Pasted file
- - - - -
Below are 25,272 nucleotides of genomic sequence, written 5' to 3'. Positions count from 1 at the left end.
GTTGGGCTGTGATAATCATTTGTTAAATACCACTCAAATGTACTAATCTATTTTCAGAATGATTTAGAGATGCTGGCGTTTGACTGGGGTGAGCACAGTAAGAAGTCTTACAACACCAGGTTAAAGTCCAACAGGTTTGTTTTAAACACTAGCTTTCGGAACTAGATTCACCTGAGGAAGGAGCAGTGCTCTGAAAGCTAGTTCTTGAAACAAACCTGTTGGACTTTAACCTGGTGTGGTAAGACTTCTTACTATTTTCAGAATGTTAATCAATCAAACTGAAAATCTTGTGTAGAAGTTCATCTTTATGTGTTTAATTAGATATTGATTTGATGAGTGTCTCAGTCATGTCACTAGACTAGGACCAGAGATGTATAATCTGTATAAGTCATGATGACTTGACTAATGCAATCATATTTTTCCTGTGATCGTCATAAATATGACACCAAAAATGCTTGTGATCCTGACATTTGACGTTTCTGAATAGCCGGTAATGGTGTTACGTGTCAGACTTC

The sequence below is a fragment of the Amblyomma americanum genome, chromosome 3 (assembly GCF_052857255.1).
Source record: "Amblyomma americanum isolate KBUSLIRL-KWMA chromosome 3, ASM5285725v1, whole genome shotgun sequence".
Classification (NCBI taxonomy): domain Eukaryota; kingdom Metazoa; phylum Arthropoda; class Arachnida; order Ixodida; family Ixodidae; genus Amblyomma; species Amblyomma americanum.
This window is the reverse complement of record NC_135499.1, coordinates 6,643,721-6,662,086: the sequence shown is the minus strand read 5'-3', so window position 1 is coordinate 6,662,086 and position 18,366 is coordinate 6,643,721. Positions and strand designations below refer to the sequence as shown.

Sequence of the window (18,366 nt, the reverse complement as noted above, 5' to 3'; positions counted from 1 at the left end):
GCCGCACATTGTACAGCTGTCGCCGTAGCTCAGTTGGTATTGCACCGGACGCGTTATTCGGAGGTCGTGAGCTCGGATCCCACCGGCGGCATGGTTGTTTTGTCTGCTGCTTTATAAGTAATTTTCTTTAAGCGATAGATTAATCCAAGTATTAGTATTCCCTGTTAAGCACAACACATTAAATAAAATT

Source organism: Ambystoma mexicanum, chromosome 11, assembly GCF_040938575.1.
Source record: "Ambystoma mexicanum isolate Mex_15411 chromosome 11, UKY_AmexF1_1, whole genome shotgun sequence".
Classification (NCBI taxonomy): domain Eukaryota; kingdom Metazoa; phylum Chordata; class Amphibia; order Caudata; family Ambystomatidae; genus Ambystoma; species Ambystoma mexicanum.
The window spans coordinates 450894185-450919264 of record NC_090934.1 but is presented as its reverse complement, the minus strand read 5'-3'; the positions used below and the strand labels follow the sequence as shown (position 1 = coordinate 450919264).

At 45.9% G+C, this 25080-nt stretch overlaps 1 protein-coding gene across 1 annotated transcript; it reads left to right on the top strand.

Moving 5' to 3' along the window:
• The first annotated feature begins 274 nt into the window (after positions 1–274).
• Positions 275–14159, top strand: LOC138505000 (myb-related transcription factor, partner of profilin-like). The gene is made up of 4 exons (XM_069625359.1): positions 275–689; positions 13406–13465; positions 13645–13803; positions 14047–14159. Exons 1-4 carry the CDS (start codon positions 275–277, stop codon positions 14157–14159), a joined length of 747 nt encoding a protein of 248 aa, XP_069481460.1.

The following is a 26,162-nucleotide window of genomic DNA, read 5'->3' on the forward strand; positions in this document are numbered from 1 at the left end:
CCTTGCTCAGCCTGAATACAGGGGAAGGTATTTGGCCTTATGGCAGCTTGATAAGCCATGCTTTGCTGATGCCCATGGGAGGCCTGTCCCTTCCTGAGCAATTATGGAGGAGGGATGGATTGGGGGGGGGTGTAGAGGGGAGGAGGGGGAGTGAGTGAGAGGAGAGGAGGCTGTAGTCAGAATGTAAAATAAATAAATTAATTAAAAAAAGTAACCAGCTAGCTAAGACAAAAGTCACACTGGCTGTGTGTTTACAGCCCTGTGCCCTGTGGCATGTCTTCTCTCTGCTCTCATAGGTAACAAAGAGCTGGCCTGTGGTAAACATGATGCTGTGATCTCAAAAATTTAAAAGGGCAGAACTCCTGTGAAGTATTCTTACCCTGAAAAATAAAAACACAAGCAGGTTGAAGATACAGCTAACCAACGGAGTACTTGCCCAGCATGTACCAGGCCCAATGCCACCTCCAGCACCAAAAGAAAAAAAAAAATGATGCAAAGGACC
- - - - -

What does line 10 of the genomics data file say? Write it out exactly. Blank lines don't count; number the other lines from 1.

Source record: "Ambystoma mexicanum isolate Mex_15411 chromosome 11, UKY_AmexF1_1, whole genome shotgun sequence".